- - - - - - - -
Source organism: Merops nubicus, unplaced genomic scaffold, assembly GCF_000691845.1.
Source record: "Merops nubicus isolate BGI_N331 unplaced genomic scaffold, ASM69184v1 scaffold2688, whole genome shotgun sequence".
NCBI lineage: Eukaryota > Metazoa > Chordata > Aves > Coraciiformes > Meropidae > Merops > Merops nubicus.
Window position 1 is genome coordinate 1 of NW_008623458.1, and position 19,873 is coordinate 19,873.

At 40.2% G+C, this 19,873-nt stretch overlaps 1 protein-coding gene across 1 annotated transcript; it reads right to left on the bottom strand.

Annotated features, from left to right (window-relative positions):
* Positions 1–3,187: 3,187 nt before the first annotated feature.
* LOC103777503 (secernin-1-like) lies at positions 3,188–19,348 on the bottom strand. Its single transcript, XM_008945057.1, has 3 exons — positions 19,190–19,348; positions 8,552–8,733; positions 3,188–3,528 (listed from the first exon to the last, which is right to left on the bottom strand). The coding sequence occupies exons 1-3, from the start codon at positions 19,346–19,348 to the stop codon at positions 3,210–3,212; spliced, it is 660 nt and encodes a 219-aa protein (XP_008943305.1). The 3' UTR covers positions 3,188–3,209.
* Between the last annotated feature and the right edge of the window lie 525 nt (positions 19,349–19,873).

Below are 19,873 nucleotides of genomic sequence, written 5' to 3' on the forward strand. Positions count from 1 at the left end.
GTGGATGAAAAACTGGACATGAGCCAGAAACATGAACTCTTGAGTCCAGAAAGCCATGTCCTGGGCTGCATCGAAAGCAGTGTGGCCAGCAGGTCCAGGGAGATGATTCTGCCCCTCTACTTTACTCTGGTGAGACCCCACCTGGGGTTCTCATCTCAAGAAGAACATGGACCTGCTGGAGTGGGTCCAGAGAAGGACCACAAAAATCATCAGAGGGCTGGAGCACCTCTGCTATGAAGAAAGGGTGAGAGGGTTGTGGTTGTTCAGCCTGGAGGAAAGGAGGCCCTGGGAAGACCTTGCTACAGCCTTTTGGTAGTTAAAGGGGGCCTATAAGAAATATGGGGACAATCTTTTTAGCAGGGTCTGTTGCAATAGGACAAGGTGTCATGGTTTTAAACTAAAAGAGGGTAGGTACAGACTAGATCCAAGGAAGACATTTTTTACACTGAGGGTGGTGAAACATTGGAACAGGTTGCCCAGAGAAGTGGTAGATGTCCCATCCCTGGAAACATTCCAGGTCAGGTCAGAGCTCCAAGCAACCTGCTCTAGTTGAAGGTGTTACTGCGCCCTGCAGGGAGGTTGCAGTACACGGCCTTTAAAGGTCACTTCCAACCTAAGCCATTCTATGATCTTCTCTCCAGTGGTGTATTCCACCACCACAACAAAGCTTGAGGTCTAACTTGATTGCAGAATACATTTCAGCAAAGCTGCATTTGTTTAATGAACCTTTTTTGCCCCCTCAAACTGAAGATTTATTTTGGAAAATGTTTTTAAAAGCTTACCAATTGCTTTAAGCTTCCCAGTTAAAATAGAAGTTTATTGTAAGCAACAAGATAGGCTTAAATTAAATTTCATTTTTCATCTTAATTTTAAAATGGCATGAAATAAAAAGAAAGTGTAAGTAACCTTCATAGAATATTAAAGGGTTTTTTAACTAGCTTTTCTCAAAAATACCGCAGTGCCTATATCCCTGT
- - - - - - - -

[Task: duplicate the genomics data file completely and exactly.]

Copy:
Source organism: Merops nubicus, unplaced genomic scaffold, assembly GCF_000691845.1.
Source record: "Merops nubicus isolate BGI_N331 unplaced genomic scaffold, ASM69184v1 scaffold2688, whole genome shotgun sequence".
NCBI lineage: Eukaryota > Metazoa > Chordata > Aves > Coraciiformes > Meropidae > Merops > Merops nubicus.
Window position 1 is genome coordinate 1 of NW_008623458.1, and position 19,873 is coordinate 19,873.

At 40.2% G+C, this 19,873-nt stretch overlaps 1 protein-coding gene across 1 annotated transcript; it reads right to left on the bottom strand.

Annotated features, from left to right (window-relative positions):
* Positions 1–3,187: 3,187 nt before the first annotated feature.
* LOC103777503 (secernin-1-like) lies at positions 3,188–19,348 on the bottom strand. Its single transcript, XM_008945057.1, has 3 exons — positions 19,190–19,348; positions 8,552–8,733; positions 3,188–3,528 (listed from the first exon to the last, which is right to left on the bottom strand). The coding sequence occupies exons 1-3, from the start codon at positions 19,346–19,348 to the stop codon at positions 3,210–3,212; spliced, it is 660 nt and encodes a 219-aa protein (XP_008943305.1). The 3' UTR covers positions 3,188–3,209.
* Between the last annotated feature and the right edge of the window lie 525 nt (positions 19,349–19,873).

Below are 19,873 nucleotides of genomic sequence, written 5' to 3' on the forward strand. Positions count from 1 at the left end.
GTGGATGAAAAACTGGACATGAGCCAGAAACATGAACTCTTGAGTCCAGAAAGCCATGTCCTGGGCTGCATCGAAAGCAGTGTGGCCAGCAGGTCCAGGGAGATGATTCTGCCCCTCTACTTTACTCTGGTGAGACCCCACCTGGGGTTCTCATCTCAAGAAGAACATGGACCTGCTGGAGTGGGTCCAGAGAAGGACCACAAAAATCATCAGAGGGCTGGAGCACCTCTGCTATGAAGAAAGGGTGAGAGGGTTGTGGTTGTTCAGCCTGGAGGAAAGGAGGCCCTGGGAAGACCTTGCTACAGCCTTTTGGTAGTTAAAGGGGGCCTATAAGAAATATGGGGACAATCTTTTTAGCAGGGTCTGTTGCAATAGGACAAGGTGTCATGGTTTTAAACTAAAAGAGGGTAGGTACAGACTAGATCCAAGGAAGACATTTTTTACACTGAGGGTGGTGAAACATTGGAACAGGTTGCCCAGAGAAGTGGTAGATGTCCCATCCCTGGAAACATTCCAGGTCAGGTCAGAGCTCCAAGCAACCTGCTCTAGTTGAAGGTGTTACTGCGCCCTGCAGGGAGGTTGCAGTACACGGCCTTTAAAGGTCACTTCCAACCTAAGCCATTCTATGATCTTCTCTCCAGTGGTGTATTCCACCACCACAACAAAGCTTGAGGTCTAACTTGATTGCAGAATACATTTCAGCAAAGCTGCATTTGTTTAATGAACCTTTTTTGCCCCCTCAAACTGAAGATTTATTTTGGAAAATGTTTTTAAAAGCTTACCAATTGCTTTAAGCTTCCCAGTTAAAATAGAAGTTTATTGTAAGCAACAAGATAGGCTTAAATTAAATTTCATTTTTCATCTTAATTTTAAAATGGCATGAAATAAAAAGAAAGTGTAAGTAACCTTCATAGAATATTAAAGGGTTTTTTAACTAGCTTTTCTCAAAAATACCGCAGTGCCTATATCCCTGT